WRUF Weather

Possible tropical development close to Southeast US this weekend

By on June 26th, 2014

An area of disturbed weather along the tail end of a front could evolve into an area of low pressure this weekend just off the coast of the Carolina’s.  The National Hurricane Center is giving it a “low chance” of tropical development during the Sunday to Tuesday time frame.  Forecast data suggests that whatever does form, tropical or not, would drift slowly southwestward and potentially impact portions of Florida early next week.  Forecast specifics are obviously inconclusive at this early stage, but residents all along the Atlantic beaches are urged to stay informed of the latest forecast in the coming days.

Tropical Storm Debby as it came ashore near Cedar Key in June 2012, flooding many streets and businesses. Photo credit: Jeff Huffman

Storms that develop close to home and move in quirky directions are not that uncommon this time of year. It was only two years ago to the week that Tropical Storm Debby came ashore on Florida’s Nature Coast, resulting in an estimated $250 million in damage and 10 fatalities in the United States.  Debby baffled some meteorologists because just two days before landfall, the official forecast was for landfall in Texas or Louisiana. Just three weeks prior, Tropical Storm Beryl blitzed Florida’s First Coast before the official hurricane season even began. Beryl’s journey included a near 180-degree turn to the southwest off the coast of the Carolina’s.  Both storms, in addition to subtropical storm Chris forming between the two, originated within 500 miles of Florida’s coastline.  And all three formed along the tail end of a front or trough of low pressure.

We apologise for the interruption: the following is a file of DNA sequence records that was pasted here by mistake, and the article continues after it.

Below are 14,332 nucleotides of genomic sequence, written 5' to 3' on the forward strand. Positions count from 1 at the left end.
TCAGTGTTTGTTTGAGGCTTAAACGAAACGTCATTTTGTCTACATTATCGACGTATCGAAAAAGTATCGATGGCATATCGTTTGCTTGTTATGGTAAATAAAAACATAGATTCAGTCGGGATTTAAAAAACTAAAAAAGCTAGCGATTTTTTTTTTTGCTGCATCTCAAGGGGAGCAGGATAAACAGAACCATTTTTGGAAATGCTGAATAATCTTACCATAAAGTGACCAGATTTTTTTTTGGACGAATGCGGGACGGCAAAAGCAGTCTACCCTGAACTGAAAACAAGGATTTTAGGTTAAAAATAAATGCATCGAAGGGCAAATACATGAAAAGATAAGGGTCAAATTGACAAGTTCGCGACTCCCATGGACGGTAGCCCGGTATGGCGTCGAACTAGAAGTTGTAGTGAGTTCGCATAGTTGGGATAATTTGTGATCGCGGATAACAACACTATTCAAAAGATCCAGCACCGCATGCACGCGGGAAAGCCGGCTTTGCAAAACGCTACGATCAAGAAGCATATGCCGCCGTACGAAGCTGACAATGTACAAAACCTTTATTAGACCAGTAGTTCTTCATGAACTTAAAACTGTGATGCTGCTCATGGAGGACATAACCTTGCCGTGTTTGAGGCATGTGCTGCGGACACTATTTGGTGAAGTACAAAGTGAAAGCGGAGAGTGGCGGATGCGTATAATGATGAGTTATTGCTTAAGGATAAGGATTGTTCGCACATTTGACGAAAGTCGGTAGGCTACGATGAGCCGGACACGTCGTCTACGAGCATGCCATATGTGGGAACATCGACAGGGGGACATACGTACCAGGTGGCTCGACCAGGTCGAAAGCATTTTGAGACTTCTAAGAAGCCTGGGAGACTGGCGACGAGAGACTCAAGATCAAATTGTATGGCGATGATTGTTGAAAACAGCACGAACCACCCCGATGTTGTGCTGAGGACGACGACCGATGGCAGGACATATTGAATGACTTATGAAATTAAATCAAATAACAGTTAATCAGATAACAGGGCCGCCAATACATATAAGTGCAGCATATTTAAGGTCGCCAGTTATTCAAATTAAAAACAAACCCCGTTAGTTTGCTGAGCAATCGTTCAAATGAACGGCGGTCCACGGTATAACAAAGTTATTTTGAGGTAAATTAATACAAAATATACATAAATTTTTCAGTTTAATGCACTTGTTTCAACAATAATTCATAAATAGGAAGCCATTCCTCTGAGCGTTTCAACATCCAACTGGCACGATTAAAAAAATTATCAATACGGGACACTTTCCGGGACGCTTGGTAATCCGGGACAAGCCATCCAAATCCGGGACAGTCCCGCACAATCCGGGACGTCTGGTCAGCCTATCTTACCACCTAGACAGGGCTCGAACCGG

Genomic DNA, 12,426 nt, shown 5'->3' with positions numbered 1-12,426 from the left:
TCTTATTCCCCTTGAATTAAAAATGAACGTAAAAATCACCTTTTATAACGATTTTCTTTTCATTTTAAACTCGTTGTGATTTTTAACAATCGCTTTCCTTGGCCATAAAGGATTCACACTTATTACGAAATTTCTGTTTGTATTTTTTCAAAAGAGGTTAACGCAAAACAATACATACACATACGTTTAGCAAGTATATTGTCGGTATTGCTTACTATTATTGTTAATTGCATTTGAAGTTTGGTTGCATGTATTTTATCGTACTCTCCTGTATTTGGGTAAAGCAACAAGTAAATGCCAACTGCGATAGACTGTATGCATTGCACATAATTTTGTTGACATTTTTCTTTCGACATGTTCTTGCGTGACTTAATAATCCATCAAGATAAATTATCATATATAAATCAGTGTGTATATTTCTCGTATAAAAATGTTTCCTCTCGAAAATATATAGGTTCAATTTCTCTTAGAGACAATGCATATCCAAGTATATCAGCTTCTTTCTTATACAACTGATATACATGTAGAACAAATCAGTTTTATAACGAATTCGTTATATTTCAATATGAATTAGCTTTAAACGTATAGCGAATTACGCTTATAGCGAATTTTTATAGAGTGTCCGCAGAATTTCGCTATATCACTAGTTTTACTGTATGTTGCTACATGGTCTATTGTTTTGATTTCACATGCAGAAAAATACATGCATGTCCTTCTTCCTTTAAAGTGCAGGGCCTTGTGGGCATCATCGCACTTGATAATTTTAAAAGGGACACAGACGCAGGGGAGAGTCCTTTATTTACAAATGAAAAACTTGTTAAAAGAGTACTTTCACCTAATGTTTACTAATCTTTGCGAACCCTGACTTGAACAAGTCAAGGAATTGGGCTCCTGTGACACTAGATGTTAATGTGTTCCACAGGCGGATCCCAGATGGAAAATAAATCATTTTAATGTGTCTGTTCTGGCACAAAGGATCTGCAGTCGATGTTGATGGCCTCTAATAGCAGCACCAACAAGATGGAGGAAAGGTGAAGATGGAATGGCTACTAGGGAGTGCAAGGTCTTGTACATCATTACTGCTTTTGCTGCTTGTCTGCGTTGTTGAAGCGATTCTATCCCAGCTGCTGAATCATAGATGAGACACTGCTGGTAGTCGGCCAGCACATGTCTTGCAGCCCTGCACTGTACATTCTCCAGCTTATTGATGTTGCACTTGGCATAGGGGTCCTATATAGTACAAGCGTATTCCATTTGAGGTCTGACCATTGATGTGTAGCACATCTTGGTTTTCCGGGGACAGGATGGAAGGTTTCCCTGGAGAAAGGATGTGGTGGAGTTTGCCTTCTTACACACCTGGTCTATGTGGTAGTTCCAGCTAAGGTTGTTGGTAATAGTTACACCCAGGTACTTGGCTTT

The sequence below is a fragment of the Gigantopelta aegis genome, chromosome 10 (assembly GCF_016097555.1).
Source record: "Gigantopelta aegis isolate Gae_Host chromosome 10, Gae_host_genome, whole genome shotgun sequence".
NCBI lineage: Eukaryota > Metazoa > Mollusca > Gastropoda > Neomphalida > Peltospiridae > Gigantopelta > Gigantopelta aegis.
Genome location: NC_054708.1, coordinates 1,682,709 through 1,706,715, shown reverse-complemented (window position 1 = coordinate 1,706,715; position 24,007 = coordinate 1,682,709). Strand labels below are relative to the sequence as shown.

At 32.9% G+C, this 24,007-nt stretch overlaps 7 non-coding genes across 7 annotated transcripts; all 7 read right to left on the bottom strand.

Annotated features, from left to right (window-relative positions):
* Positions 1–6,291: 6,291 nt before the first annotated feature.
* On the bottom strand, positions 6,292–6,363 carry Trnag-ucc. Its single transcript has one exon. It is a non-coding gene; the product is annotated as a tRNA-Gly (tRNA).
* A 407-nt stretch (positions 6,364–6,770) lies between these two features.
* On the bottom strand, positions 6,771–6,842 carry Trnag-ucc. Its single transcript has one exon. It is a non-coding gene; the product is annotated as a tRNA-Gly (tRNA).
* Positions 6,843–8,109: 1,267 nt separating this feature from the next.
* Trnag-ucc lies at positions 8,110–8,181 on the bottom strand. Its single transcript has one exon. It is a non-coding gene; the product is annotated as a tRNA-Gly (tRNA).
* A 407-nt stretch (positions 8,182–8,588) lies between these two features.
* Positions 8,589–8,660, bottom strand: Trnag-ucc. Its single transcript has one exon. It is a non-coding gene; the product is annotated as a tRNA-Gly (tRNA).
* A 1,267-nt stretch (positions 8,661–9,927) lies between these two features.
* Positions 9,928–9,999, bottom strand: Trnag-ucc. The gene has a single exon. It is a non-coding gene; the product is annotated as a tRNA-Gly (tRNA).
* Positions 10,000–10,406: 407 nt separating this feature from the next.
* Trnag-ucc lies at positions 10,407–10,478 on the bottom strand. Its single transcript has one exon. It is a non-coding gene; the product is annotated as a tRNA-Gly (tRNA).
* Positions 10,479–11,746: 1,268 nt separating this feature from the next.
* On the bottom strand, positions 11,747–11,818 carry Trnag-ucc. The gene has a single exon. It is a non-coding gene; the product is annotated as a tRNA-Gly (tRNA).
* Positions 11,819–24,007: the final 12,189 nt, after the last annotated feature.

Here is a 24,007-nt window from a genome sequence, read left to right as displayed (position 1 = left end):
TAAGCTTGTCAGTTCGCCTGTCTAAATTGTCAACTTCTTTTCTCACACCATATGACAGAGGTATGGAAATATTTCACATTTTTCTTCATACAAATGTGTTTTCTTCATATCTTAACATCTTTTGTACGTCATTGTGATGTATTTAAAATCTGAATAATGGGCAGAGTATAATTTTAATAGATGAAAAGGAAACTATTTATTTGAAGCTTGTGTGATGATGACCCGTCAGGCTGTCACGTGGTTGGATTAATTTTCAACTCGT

While it is certainly a bit too soon to project the fate of our “area of interest” this weekend, history certainly doesn’t deny that something tropical could form and approach Florida from the northeast.  At the very least, unsettled conditions including heavy rain and choppy seas should be expected close to wherever this disturbance moves early next week.

Stay tuned to WRUF-TV for Tropical Weather Updates at 20 minutes past the hour, or follow along on Twitter @WRUFWeather.

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Less Rain, More Heat

By on June 25th, 2014

A developing upper level ridge has kept North Central Florida in a dry pattern today.  This high pressure will enable a drier but warmer pattern to continue through Saturday.